To mark International Day for the Elimination of Racism, we share a summary of a discussion between Professor Jason Arday, the youngest black professor to be appointed to the University of Cambridge with Prof. Rajani Naidoo, Vice-President Community and Inclusion, at the University of Bath. Many thanks to Lucy Spedo Mirandola who captured the key highlights of this conversation.
Before his Cambridge appointment, Jason was Professor of Sociology of Education at the University of Glasgow and prior to that, Associate Professor of Sociology and Deputy Executive Dean for People and Culture at Durham University. He is a visiting professor at many universities, including Ohio State in the US, Durham in the UK and Nelson Mandela University in South Africa. Jason also holds numerous trusteeships, including at the Runnymede Trust and he is also a fellow of the Royal Society for Arts.
You are one of the youngest professors in our field. You’re hugely accomplished in research, leadership and education, and you have also had real life impact. Could you take us back to the beginning and tell us how your first experiences made you into the person that you are today?
I am very proud to be from South London. I was diagnosed with Asperger's and global development delay just after I turned 3, and didn't speak until I was 11. I then learnt to read and write when I was an adult so I spent a lot of my childhood with behavioural psychologists and speech therapists. As a child, I was fortunate to play football well so I was in the Academy system and then played professionally. I also took up snooker when I was 10 and joined a professional tour. But not being able to communicate meant I spent all my schooling in a special needs school with people that had very severe learning difficulties and physical disabilities. This opens your eyes to the position of other from a young age.
You’ve talked about your experience as a young child being told by a parent how to prepare for a police-stop-and-search, even when you have done nothing wrong. Can you tell us about this ?
You have an innocent perspective on the world, an untainted worldview, when you are a child. Even though I'd been prepared for those experiences by my dad by the time I was 11, I didn't think I'd be in a situation where I had to utilise that wisdom at the age of 14.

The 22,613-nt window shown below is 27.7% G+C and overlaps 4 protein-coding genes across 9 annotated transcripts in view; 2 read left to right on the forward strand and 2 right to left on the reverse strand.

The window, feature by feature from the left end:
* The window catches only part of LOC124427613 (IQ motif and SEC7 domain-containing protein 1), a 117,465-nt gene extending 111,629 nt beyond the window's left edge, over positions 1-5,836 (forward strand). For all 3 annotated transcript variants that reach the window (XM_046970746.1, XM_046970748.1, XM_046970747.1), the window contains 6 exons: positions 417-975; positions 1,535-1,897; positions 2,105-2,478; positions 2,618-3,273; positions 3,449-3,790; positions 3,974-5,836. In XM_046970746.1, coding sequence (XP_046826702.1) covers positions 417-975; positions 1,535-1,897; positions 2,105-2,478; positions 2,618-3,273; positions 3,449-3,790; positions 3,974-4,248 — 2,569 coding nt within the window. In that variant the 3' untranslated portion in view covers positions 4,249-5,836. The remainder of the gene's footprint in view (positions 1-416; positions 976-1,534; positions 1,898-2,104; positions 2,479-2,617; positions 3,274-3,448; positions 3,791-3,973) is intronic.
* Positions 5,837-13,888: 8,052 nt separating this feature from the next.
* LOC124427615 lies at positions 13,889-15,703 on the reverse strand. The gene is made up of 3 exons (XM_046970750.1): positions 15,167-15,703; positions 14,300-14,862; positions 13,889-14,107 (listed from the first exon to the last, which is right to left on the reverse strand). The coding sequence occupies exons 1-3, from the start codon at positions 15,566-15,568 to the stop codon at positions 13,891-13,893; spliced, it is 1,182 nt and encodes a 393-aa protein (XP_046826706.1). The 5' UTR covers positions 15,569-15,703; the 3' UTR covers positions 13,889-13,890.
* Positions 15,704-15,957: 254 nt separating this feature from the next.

I was with three white friends who I'm still good friends with when the police stopped me saying I fitted the description of someone they were looking for. At the time, my friends actually asked me, ‘What did you do?’ But the incident the police referred to had occurred when I had been with my friends! With that experience, you lose your innocence in many respects. You grow up very, very quickly and end up planning how to manage the police. It's an experience I’ve had probably over 20 years – only broken during the COVID lockdowns. But you learn to manage the police and those situations - what you are saying, your tone of voice, ensuring your shoulders are relaxed, making sure your hands are below your hips so that you don't raise the possibility for the police to potentially Taser you, or worse. These experiences have had a profound impact on me.
My children are 15 and seven so I need to think about at what age should I have that conversation with them? Part of me wants to maintain that childhood innocence Because once you expose someone to that and make them aware of it, you do become very hyper aware and grow up very, very quickly – no parent wants that. But sadly, the way racism pervades society, young people often have to grow up quickly in a forced situation.
Early life for you was challenging in so many ways. How did you survive and even flourish through it? What internal resources did you draw on and were there significant peoples in your life who supported you on this journey?
My mum, Gifty, would say every single day, you're going to do something great! I can remember hearing that as a child, and not understanding what she meant, but she was just so excited. And this idea that you're going to do something that has never been done before, that people will be in awe of is compelling. Probably all mothers say that to their children in varying degrees, but I really believed her. I can't emphasise enough how unlikely this was. I was growing up in a poor council estate. I’m from a poor family without formal schooling – it just wasn’t feasible. But it was her tone of optimism, her saying you have to dream big, you have to dream about the impossible, if you can dedicate yourself, anything's possible, that made a difference.
And then the most important person I met was Sandro Sandri, my tutor at college when I was 18. I didn't have any qualifications but my mum asked him to let me go onto a course at college. Sandro asked me how badly I wanted to be successful. He told me we could take on the world and win, but I’d have to give it everything I’d got. That was the beginning and quite frankly, the end. It’s exactly what we did - we took on the world and we won. His whole approach was that nothing is insurmountable.
You also mentioned that music was very influential in your life. Can you tell us a little about that and how it anchored you?
My mum, in many respects, was a visionary, doing things that may seem commonplace but in the late 80’s or 90’s were rare. As I was a child who couldn’t communicate, she used music and lyrics to help me to express myself. She played Enya which has a lot of haunting Gaelic dulcet tones, then other types of music like Paul Simon’s Graceland, my favourite album, where I experienced African rhythms, then the music of Bob Marley. When I was 14, two albums had a huge impact on me. The first was Definitely Maybe by Oasis and the second, Urban Hymns by the Verve,which was impactful because of Richard Ashcroft’s storytelling. Then I was just listening but 20 years later, I would adopt a storytelling approach in the way I do my work. Then I saw a picture of Paul Weller and Ozwald Boateng and became obsessed with tailoring, so my mum taught me to make clothes and by 15 I could competently design and sew clothing.